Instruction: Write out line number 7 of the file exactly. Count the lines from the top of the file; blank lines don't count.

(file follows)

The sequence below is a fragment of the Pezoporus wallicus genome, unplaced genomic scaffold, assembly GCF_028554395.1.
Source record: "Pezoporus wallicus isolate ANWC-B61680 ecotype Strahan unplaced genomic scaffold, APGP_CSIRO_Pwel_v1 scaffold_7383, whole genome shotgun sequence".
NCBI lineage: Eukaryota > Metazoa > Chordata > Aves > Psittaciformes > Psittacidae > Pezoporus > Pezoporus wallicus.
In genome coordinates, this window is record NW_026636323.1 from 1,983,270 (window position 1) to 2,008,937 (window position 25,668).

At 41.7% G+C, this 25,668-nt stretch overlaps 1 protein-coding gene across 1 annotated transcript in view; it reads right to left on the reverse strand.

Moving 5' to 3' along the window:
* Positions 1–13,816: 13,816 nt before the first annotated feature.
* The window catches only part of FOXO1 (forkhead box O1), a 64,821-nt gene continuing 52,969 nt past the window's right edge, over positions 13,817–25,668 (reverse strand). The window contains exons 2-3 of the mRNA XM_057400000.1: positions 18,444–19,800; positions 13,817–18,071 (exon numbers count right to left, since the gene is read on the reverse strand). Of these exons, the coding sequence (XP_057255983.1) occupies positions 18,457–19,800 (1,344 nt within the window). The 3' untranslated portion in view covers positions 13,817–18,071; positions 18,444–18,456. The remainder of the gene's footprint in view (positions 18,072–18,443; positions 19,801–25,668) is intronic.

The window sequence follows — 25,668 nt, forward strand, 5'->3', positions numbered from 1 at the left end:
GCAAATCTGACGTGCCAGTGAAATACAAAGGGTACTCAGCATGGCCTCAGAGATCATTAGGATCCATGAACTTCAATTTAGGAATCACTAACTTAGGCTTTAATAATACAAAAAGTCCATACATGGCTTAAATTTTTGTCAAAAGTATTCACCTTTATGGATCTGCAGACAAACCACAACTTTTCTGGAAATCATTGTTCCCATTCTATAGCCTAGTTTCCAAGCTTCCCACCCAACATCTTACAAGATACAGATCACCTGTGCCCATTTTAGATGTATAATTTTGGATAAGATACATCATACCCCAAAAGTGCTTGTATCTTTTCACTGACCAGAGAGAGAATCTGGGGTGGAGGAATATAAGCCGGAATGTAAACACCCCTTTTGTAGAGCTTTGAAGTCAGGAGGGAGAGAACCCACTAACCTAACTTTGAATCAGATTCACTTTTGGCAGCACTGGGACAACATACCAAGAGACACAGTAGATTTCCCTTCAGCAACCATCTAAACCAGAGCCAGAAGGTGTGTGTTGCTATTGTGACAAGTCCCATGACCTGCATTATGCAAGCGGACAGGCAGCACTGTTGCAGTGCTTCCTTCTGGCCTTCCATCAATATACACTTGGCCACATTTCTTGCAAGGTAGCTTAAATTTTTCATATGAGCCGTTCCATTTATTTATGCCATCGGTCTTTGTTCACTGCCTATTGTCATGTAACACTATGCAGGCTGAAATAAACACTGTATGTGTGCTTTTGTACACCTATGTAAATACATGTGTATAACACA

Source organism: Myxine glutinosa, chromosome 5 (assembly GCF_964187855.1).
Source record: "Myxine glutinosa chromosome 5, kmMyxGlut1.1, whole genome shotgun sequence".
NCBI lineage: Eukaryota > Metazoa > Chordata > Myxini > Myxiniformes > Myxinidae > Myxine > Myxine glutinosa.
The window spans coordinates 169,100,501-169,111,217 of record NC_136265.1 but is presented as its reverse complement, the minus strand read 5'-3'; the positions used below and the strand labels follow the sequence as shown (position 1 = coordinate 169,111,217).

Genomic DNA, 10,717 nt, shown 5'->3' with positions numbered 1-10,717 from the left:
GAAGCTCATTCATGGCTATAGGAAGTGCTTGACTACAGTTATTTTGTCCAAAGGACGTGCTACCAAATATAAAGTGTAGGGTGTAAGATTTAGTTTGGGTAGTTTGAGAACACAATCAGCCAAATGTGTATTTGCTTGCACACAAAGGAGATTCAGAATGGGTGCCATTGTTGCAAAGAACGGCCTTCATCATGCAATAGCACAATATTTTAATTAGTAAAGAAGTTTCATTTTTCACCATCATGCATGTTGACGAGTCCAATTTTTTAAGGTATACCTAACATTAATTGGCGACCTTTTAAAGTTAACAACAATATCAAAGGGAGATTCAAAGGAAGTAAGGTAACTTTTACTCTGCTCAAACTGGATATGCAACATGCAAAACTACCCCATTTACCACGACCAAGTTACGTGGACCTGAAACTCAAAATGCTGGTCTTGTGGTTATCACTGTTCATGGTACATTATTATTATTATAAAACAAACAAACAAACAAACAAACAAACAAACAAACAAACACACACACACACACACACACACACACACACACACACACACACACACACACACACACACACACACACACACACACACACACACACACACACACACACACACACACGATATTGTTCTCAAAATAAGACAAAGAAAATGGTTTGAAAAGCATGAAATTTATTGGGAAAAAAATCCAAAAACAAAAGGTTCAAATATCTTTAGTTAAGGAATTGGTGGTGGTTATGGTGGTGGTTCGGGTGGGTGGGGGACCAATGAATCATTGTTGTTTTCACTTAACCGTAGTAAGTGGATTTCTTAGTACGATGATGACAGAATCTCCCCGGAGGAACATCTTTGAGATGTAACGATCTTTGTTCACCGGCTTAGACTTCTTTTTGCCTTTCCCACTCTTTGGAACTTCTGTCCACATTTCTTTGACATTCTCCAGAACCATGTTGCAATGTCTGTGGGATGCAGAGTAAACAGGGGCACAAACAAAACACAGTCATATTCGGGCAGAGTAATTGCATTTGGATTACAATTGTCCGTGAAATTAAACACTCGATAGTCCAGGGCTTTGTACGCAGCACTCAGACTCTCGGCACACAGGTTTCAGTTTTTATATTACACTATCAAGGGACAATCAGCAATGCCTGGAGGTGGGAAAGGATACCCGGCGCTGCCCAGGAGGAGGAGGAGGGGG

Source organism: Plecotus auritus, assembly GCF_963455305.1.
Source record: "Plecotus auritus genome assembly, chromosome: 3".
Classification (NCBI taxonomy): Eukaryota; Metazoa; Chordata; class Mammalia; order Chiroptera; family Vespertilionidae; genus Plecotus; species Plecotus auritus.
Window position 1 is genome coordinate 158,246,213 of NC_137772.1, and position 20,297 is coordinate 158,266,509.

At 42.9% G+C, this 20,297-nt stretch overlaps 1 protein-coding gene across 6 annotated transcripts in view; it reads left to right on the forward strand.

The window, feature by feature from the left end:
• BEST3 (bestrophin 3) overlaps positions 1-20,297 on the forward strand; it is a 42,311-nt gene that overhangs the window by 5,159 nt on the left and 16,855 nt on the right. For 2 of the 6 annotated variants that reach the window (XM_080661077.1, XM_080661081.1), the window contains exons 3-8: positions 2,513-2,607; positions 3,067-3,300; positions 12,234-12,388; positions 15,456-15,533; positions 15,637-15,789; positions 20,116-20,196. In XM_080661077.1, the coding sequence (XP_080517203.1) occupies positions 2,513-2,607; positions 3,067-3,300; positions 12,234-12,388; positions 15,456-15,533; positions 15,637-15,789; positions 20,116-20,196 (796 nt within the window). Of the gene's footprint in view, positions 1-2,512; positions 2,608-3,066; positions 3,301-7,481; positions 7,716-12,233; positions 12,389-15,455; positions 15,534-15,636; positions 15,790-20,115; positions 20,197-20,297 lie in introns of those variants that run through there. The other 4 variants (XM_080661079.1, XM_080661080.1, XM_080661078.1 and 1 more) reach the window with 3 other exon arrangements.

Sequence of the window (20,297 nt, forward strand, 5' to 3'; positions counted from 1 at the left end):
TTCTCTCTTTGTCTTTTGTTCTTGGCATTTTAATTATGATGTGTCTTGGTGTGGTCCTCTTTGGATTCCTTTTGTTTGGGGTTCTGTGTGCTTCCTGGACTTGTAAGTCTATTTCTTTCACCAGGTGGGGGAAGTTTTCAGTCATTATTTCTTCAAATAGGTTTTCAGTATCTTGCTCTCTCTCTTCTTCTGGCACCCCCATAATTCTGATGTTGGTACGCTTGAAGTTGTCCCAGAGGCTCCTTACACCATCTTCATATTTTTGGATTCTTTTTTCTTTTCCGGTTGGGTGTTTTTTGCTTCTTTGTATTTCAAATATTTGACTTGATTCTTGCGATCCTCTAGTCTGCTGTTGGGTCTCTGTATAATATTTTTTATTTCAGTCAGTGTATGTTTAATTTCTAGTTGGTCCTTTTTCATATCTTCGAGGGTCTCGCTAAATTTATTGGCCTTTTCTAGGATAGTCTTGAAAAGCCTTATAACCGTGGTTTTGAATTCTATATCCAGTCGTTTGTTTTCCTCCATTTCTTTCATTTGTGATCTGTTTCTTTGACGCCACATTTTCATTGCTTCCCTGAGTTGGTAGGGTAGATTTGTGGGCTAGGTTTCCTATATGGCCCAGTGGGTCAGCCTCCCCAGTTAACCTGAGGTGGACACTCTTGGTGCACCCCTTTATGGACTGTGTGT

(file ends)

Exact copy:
* Positions 1–13,816: 13,816 nt before the first annotated feature.